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Mike Zim has posted 2 annotations/comments since 4 February 2018.

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About Saturday 27 October 1666

Mike Zim  •  Link

"...they presently voted that the King be desired to put all Catholiques out of employment, and other high things; while the business of money hangs in the hedge."

Patrick Kurp's comments about "hangs in the hedge":
"So writes Samuel Pepys in his diary on this date, Oct. 27, in 1666. What interests me is less the anti-Catholic bigotry that raged in England in the seventeenth century, which is well-known, than that concluding expression, “hangs in the hedge.” The OED gives a straightforward definition: “to be put on one side, to be ‘on the shelf.’” We might say “put on the back burner.” In other words, not to explicitly dismiss something but to defer it, put it off. Hedgerows can be impassably dense ecosystems (they slowed the Allied advance through Normandy) of hawthorn, blackthorn, hazel and other vegetation. Anything might “hang in the hedge,” tangled in the tight weave of branches, as though on bales of barbed wire."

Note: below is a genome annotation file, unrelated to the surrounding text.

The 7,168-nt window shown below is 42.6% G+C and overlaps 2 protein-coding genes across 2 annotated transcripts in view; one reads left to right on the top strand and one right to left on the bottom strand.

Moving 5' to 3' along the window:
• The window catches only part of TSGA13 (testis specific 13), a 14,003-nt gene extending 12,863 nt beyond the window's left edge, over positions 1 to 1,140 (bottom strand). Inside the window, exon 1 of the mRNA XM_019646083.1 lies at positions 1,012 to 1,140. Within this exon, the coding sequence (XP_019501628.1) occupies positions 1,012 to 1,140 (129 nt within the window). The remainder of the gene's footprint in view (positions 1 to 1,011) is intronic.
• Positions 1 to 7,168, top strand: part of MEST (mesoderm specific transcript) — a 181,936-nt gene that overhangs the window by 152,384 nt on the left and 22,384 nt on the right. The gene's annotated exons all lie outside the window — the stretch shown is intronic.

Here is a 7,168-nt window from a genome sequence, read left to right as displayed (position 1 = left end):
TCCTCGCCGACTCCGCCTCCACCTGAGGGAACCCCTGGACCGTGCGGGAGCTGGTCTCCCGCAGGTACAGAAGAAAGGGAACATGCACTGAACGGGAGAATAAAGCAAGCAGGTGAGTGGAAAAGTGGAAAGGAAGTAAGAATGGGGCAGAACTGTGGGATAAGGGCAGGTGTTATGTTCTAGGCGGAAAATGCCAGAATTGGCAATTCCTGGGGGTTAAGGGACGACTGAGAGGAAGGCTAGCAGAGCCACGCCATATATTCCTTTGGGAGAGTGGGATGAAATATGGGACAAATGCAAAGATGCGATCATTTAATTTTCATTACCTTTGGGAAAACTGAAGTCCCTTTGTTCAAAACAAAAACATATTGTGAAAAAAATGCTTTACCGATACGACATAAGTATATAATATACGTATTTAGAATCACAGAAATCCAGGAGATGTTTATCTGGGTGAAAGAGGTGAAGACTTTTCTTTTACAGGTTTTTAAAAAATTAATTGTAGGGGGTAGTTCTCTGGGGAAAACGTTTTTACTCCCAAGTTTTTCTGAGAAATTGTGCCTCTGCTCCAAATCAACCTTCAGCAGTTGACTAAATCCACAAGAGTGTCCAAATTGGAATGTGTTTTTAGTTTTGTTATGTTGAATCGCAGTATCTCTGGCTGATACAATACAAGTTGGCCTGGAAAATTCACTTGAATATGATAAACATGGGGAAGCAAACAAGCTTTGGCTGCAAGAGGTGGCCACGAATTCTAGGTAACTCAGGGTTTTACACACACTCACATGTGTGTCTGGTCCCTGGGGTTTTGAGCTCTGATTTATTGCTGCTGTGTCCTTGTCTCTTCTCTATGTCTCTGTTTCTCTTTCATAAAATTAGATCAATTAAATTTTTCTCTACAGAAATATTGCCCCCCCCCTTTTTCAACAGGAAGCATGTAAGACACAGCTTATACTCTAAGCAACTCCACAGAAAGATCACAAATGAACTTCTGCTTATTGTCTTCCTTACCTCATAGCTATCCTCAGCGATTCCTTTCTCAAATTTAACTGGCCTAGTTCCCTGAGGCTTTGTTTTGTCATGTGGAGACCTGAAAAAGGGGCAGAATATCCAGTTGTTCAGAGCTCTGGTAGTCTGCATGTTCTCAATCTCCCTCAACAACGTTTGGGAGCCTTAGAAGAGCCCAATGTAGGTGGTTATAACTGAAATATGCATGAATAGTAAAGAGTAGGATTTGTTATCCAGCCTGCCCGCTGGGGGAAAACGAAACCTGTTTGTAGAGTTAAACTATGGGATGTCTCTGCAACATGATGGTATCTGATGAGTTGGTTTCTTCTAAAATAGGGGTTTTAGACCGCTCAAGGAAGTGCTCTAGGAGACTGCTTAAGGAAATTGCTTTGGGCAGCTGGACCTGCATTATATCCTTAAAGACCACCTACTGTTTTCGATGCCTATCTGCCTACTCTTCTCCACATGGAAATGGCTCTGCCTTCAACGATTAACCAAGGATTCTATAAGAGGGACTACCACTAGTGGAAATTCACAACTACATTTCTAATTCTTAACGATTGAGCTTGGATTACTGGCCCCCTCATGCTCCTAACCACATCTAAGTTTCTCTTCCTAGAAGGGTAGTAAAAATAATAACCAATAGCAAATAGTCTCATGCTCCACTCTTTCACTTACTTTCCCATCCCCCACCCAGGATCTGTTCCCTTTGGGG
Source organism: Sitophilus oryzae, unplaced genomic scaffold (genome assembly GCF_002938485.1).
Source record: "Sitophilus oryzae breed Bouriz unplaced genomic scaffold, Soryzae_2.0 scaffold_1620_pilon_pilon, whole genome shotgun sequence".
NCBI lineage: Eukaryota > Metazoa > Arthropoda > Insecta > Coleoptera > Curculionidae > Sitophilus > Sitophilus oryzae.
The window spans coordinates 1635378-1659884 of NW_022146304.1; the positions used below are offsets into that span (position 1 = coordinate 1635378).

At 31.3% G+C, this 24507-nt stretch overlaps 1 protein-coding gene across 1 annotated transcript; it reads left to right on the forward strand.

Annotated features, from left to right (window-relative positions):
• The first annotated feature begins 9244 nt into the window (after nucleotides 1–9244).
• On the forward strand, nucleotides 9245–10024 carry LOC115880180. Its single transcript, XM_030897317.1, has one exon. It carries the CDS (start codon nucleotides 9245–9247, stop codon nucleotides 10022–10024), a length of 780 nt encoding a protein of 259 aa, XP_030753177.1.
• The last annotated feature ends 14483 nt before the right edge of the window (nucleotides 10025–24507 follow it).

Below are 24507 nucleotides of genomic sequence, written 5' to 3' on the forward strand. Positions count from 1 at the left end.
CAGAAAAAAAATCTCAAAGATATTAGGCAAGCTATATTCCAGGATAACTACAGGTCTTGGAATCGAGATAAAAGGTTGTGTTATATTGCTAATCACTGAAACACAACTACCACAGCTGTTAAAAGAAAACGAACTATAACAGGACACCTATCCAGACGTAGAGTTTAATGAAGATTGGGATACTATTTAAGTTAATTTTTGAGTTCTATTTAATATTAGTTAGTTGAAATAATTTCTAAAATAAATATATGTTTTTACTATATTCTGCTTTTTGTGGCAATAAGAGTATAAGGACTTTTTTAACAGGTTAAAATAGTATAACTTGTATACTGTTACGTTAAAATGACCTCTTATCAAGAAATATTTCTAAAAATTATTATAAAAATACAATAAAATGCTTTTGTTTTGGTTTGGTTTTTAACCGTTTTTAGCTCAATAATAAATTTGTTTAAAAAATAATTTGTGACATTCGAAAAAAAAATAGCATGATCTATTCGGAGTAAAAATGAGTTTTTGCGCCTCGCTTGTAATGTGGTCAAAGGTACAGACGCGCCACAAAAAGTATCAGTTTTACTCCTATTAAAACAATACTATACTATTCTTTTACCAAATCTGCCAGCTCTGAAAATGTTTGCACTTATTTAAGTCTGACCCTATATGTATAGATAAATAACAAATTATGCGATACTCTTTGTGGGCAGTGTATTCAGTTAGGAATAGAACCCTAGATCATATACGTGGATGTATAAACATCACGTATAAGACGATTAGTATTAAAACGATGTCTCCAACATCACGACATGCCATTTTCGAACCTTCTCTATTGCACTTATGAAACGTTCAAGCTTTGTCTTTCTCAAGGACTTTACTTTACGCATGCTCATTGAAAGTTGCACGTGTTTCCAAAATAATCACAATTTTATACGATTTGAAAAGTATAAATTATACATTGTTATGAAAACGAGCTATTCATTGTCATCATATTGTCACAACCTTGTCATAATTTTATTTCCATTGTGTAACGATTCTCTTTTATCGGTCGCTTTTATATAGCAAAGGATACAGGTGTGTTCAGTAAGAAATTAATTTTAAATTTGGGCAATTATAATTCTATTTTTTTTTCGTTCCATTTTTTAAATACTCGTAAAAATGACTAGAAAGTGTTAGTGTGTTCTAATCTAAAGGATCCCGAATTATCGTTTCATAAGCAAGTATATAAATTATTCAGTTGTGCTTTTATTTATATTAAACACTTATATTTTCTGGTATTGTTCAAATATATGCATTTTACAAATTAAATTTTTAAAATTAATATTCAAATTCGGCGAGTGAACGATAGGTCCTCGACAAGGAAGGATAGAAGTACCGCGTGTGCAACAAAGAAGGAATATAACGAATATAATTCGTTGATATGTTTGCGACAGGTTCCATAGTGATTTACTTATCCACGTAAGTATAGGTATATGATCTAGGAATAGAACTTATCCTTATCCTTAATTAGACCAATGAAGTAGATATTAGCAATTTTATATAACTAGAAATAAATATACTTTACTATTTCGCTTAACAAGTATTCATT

evidenceanecdotal.blogspot.com/2018/10/the-busine…